The Senate has a long history of encouraging Justice antitrust investigations. In the 1960s and '70s, several senators, chief among them Philip A. Hart, a Michigan Democrat for whom the building housing today's hearing is named, laid the groundwork for FTC and Justice cases against AT&T Corp., Xerox Corp. and the breakfast cereal industry.

But other legal specialists contend that congressional inquiries will have little impact on Justice's case. "I don't think they're going to drop a lawsuit in court because there's congressional pressure," said Mark C. Schechter, a former Justice Department official who now works at the Washington law firm of Howrey & Simon.

Hatch maintains that his committee has a role in examining issues of competition in the software industry. "I don't think {Joel I. Klein, Justice Department antitrust division chief} should be the only person in Washington who is thinking about these very significant issues," Hatch said in an interview. "There have been significant allegations and complaints made to us and it's our responsibility to look at this."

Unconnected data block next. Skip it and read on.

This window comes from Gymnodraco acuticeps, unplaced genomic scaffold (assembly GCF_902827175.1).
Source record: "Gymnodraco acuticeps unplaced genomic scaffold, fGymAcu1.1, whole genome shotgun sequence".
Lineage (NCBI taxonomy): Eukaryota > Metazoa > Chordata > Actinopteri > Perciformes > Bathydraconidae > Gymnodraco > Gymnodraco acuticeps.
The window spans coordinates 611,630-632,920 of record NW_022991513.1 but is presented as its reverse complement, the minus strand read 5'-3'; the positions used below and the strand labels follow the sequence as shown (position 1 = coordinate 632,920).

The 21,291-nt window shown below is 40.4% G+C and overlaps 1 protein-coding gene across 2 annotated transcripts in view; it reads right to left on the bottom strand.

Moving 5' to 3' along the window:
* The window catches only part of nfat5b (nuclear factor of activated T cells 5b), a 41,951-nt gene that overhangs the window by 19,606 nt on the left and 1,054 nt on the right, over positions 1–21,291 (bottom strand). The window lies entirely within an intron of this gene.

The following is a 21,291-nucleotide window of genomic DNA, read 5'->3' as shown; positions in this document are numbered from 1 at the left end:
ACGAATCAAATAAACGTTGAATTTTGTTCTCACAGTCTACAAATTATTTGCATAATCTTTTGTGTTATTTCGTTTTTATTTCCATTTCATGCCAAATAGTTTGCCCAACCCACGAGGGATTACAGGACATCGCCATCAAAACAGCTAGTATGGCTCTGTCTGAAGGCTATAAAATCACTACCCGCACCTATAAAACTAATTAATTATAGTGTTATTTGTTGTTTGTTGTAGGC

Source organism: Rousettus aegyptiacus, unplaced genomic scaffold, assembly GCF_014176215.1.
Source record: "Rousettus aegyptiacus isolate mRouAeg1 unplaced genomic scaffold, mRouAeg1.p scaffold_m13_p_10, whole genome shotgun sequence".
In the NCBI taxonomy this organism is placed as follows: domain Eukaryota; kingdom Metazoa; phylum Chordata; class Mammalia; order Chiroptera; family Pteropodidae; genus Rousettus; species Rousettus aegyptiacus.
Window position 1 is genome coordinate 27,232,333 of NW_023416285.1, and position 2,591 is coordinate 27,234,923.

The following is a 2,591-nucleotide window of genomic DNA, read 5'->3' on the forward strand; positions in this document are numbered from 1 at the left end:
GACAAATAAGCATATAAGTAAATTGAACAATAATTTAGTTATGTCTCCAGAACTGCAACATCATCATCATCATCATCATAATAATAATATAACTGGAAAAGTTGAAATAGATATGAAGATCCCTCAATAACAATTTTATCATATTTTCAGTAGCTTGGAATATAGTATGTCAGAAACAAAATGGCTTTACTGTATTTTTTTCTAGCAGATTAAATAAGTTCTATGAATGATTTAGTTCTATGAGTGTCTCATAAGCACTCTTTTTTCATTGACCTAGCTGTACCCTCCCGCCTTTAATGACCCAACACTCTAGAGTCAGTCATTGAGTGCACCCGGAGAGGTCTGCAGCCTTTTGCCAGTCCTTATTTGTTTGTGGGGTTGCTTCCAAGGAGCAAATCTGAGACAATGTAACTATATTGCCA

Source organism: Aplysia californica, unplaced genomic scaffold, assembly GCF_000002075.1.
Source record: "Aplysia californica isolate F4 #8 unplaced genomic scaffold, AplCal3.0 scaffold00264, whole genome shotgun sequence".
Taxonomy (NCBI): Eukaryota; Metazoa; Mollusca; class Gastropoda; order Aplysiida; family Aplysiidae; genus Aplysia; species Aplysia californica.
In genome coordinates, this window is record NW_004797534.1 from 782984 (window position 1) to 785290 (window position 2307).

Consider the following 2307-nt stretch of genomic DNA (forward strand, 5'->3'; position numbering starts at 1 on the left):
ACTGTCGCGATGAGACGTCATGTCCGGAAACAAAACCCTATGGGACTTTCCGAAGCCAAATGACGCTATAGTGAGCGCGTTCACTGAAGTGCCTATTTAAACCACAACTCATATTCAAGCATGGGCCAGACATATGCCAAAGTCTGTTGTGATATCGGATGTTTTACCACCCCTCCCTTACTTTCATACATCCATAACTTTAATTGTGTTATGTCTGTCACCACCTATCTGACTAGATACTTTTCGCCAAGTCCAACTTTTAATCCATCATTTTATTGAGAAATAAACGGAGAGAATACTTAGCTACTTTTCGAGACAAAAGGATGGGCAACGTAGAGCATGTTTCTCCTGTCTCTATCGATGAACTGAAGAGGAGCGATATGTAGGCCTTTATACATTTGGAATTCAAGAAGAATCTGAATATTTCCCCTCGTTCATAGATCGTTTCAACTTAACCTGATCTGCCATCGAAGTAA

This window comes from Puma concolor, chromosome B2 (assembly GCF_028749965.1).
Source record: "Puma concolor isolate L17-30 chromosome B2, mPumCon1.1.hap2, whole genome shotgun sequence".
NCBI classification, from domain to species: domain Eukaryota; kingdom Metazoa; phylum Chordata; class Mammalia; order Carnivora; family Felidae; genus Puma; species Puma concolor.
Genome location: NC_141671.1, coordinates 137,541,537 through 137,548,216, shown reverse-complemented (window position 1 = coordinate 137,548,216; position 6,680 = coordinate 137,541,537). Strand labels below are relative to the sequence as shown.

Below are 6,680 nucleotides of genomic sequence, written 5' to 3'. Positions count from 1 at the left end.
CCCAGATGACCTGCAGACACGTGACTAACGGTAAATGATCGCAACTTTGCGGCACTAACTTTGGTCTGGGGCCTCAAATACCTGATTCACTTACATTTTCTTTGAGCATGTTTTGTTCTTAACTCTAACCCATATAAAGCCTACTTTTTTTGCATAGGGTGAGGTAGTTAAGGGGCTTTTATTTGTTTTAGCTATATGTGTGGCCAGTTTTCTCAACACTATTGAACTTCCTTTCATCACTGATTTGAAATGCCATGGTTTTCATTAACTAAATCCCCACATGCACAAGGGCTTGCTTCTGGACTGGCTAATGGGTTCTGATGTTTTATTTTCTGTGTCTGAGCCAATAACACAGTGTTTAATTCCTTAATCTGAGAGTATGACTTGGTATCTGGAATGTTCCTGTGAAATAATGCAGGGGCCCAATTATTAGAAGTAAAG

A large Microsoft competitor, computer networking specialist Novell Inc., is located in Hatch's home state of Utah, but the senator said that's not what piqued his interest in software competition. "Most of the complaints have come from California and the Judiciary Committee should be responsive to concerns from all over the country," he said.

Among those raising complaints have been Sun and Netscape, who charge that Microsoft is using its dominance of personal computer desktops -- the company's Windows 95 operating system is installed on more than 90 percent of new PCs -- to get an unfair leg up in other markets, including those for Internet browsers.